This simple, rustic Mediterranean appetizer was inspired by the abundance of juicy, ripe local tomatoes in early September. The sweet tomatoes and mild, creamy mozzarella are scrumptiously contrasted by the robust and textural olive tapenade. This tapenade recipe is more subtle and less "one note" than traditional tapenades because I have replaced the salty, oily anchovies with mildly sweet, plump sun-dried tomatoes and added a little herbaceous fresh basil. 

Tip: I used mini cookie cutters, of varying sizes, to make the mozzarella rounds.

Servings: 3-4

For the bruschetta:

6-8 slices good-quality, rustic baguette, cut into 1/4- to 1/2-inch-thick slices

1 tablespoon Greek extra-virgin olive oil

3-4 small local tomatoes

3-4 mini local tomatoes

4 ounces fresh mozzarella

1 teaspoon sea salt

1 teaspoon ground black pepper

1 handful fresh basil leaves (torn, julienned or whole)

For the tapenade:

3/4 cup pitted Kalamata olives

1/4 cup packed-in-oil sun-dried tomatoes, drained and julienne cut

2 cloves garlic, peeled and crushed

3 tablespoons Greek extra-virgin olive oil

2 tablespoons fresh lemon juice

2 tablespoons fresh Italian parsley, torn

1 tablespoon fresh basil, torn

Brush the baguette slices lightly with olive oil on both sides. If grilling, grill over hot coals for approximately 30 seconds to 1 minute, then flip and grill 30 seconds to 1 minute longer. Alternatively, toast in a toaster oven for approximately 3 minutes.

Add all tapenade ingredients to a mini food processor. Pulse 6-8 times, or until well blended but still textural and chunky.

Slice the tomatoes, and cut the mozzarella into small rounds of varying sizes.

Brush the top of each baguette slice with a thin layer of tapenade. Stack the tomatoes and mozzarella in alternating layers, largest to smallest, adding a dab of tapenade between each layer. Season with salt and pepper. Garnish with the basil leaves and a touch more tapenade. Drizzle with additional olive oil if desired. 

MARINATED SEA SCALLOP AND SHRIMP SKEWERS WITH GRILLED MEDITERRANEAN VEGGIES AND LEMON, OLIVE, FETA AND ARUGULA ORZO SALAD

Succulent, meltingly tender New England sea scallops were the inspiration for this dish, brimming with flavors from the Greek islands. The secret to these sensational scallop and shrimp skewers is in the marinade. It is made with a Greek liqueur, ouzo, which tastes and smells very strongly of licorice or anise. Ouzo is something I could never be persuaded to drink, but as the basis of a marinade, trust me, it is utterly irresistible! The intensity of the liqueur is mellowed by the sweetness of the shellfish, the smokiness of the coals and the other marinade ingredients. The results are subtle, yet complex. 

I marinate everything together, the shellfish, the veggies and even the wooden skewers, for maximum flavor. Having wet wooden skewers when grilling is essential to prevent the skewers from catching fire, but every recipe I have ever read calls for soaking them in plain water.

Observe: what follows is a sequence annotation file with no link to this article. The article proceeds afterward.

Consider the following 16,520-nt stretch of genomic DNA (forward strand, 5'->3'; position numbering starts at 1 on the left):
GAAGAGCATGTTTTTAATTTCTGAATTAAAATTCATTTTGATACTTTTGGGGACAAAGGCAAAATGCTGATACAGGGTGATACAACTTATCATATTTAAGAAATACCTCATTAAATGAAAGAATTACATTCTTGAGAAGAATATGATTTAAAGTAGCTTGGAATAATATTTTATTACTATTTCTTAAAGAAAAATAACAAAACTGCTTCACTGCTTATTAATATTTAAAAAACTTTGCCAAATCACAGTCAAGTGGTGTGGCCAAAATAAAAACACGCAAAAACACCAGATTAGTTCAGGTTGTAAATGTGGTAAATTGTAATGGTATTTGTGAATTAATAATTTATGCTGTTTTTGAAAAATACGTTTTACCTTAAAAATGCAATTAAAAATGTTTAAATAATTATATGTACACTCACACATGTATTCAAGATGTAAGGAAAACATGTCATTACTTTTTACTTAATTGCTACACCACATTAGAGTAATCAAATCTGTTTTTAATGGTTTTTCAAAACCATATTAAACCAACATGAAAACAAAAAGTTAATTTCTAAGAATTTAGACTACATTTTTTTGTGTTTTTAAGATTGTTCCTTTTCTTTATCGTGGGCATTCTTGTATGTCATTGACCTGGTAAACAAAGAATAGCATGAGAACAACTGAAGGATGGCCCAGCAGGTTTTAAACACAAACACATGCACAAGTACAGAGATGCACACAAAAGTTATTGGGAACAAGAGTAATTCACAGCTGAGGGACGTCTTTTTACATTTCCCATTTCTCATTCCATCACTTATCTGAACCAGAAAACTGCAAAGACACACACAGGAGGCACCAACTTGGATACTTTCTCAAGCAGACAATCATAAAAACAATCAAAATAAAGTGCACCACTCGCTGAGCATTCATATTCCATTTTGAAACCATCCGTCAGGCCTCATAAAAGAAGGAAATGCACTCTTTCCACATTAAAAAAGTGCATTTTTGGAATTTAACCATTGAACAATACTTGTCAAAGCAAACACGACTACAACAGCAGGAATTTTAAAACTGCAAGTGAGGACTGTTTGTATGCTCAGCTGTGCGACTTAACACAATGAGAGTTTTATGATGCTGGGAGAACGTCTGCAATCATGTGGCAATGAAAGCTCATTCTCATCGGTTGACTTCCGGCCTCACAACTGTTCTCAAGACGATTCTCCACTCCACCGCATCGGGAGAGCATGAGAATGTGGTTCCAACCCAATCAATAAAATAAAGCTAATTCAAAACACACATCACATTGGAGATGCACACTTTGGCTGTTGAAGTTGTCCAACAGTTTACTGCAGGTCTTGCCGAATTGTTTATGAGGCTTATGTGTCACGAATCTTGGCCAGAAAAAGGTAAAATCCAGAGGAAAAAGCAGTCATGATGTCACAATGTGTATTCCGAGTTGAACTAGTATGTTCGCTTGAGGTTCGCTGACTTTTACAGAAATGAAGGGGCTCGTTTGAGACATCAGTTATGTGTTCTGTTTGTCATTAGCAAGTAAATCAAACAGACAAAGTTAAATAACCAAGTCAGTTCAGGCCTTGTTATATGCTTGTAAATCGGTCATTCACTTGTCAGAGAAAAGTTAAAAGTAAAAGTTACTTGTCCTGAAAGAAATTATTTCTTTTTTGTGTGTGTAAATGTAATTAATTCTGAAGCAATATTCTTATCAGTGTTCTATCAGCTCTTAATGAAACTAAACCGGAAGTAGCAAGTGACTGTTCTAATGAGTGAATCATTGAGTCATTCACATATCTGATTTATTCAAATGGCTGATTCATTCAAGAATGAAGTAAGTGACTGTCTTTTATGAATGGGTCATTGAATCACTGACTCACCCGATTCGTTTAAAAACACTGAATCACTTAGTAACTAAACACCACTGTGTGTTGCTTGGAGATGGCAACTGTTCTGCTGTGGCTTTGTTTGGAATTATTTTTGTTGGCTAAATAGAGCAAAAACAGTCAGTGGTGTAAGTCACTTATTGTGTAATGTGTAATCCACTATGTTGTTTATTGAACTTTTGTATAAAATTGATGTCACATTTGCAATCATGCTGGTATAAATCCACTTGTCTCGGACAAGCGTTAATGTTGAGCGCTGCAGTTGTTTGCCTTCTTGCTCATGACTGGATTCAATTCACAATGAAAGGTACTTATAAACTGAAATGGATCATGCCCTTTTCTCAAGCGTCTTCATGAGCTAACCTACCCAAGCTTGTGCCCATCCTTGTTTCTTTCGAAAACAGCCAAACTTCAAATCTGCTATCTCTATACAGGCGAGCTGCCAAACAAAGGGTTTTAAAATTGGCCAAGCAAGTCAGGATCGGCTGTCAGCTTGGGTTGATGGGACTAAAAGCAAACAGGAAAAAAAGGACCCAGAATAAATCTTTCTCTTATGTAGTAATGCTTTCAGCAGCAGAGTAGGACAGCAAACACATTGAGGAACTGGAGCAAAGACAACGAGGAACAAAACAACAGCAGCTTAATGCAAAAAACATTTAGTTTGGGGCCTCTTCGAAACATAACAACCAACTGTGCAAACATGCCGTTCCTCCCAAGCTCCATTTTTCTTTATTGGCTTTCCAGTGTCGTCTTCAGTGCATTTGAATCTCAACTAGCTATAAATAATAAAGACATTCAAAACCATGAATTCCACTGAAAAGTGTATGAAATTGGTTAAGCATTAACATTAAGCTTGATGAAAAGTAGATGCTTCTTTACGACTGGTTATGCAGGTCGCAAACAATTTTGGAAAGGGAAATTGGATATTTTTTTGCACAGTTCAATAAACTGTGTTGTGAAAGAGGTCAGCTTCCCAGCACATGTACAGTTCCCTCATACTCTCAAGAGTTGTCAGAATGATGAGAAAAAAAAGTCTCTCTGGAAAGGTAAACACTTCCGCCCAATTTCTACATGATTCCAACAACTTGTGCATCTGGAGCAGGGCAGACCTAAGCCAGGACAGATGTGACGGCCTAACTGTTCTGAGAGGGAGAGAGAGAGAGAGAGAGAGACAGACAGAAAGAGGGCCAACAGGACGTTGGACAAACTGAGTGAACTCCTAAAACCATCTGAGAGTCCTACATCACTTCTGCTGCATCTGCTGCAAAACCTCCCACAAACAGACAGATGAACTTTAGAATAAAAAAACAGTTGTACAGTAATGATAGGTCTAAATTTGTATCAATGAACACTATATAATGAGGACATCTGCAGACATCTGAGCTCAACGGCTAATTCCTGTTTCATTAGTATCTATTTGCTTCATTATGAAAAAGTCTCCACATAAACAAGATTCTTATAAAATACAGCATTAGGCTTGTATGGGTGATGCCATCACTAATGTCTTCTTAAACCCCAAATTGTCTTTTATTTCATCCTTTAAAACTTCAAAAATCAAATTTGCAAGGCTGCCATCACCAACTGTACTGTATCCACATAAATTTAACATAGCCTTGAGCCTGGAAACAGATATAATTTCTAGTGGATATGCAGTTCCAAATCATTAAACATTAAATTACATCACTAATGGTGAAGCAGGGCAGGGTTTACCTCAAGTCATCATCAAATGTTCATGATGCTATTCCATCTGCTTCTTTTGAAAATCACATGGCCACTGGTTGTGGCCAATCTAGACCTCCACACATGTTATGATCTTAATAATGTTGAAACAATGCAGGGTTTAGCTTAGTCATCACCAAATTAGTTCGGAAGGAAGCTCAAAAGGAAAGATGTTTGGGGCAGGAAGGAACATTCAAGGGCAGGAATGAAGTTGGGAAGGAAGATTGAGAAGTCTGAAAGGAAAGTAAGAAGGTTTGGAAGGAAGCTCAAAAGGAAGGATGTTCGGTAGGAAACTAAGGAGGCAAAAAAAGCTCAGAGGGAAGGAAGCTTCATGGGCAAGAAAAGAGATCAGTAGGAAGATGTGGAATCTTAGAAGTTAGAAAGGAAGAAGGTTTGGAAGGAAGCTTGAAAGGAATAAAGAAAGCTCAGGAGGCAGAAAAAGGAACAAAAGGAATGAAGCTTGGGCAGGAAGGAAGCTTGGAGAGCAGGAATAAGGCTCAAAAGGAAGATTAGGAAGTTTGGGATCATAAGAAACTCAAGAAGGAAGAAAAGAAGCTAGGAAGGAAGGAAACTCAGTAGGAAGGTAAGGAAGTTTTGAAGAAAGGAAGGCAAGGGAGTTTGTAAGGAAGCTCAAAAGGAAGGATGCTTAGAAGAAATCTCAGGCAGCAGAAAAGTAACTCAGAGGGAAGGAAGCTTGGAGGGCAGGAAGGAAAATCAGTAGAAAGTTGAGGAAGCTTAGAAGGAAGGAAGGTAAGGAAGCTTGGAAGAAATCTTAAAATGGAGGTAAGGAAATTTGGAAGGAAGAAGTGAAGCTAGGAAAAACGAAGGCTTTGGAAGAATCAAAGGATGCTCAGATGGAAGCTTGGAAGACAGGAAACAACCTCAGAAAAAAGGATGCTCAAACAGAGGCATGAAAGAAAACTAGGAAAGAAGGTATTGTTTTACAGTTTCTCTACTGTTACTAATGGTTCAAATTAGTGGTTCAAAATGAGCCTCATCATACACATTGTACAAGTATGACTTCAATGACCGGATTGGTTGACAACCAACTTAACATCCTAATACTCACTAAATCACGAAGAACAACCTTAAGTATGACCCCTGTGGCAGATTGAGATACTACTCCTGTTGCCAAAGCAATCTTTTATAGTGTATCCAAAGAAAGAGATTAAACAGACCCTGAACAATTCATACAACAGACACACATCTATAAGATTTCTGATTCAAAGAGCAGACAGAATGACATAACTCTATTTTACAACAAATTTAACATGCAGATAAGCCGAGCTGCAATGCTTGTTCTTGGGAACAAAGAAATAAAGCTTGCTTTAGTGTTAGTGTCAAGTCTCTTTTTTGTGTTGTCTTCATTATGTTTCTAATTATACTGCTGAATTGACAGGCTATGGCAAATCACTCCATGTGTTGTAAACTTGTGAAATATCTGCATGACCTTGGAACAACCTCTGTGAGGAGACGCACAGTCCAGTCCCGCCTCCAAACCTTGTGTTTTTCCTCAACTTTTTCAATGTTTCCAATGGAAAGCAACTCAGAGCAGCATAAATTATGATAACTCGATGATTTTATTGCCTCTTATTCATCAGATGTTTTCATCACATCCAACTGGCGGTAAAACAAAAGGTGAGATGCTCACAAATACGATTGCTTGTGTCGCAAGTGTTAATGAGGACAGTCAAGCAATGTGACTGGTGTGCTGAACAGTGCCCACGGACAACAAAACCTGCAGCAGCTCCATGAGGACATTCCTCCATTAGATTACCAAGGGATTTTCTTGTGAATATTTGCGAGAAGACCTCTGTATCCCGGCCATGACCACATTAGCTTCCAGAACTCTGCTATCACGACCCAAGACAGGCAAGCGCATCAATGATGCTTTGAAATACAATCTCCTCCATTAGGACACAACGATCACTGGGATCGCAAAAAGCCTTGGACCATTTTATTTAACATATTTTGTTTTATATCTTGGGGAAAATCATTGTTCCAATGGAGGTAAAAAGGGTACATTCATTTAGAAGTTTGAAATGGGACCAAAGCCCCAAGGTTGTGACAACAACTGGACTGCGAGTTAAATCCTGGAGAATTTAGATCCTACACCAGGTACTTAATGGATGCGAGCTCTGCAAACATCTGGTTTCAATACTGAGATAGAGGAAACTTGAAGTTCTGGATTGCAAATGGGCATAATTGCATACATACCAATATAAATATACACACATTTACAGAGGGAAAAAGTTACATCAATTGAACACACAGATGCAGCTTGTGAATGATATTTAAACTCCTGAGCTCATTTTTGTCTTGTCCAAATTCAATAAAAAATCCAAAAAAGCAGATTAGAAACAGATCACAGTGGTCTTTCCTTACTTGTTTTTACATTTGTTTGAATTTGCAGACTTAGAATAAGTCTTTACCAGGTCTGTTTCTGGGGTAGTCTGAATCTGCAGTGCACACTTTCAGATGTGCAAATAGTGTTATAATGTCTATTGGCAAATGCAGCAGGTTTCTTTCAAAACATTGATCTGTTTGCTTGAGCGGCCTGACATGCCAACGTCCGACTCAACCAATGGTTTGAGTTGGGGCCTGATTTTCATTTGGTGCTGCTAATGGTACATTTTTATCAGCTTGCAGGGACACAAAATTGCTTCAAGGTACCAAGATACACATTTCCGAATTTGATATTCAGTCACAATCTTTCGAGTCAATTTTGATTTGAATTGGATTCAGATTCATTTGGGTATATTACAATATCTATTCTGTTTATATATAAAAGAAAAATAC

I suggest skewering the scallops and shrimp together and the assorted vegetables on separate skewers, as I find the veggies take longer to cook than the shellfish.

Servings: 4

8-10 wooden skewers

16 sea scallops, similarly sized, patted dry

24 extra jumbo shrimp, thawed, peeled and deveined (tails on)

1 pint local cherry tomatoes

1 large local zucchini, thickly sliced

1 red bell pepper, cored, seeded and cut into 2- to 3-inch strips

1 orange bell pepper, cored, seeded and cut into 2- to 3-inch strips

1 yellow bell pepper, cored, seeded and cut into 2- to 3-inch strips

1 large red onion, peeled and cut into 8 pieces

For the marinade:

1/3 cup Greek ouzo

1/2 cup dry white wine

1/3 cup Greek extra-virgin olive oil

1 lemon, juice and zest

2 tablespoons white wine vinegar

2 cloves garlic, peeled and crushed

1 teaspoon dried oregano

1 tablespoon fresh thyme leaves

1 teaspoon sea salt

1 teaspoon ground black pepper

1 teaspoon dried chile pepper flakes (optional)

For the salad:

4 cups water or chicken stock

1 teaspoon salt

2 cups orzo

2 lemons, zest and juice

3 cloves garlic, peeled and crushed

2 teaspoons dried oregano

1/4 cup fresh Italian parsley, finely chopped

1/3 cup Greek extra-virgin olive oil

Sea salt and ground black pepper to taste

2/3 cup Greek feta cheese, crumbled

2 cups baby arugula (preferably local)

Whisk all marinade ingredients together in a large roasting pan. Place the skewers, shellfish and vegetables in the marinade. Toss to coat evenly, and refrigerate for 1 hour.

Meanwhile, pour the water or chicken stock and 1 teaspoon salt into a large pot, and bring to a boil over medium-high heat. Add the orzo, and cook for 2 minutes less than al dente instructions. Drain, and return to the pot over low heat. Add all salad ingredients, except the feta and baby arugula. Stir, and cover for 1-2 minutes. Remove from heat, uncover, and set aside at room temperature for the flavors to meld and develop.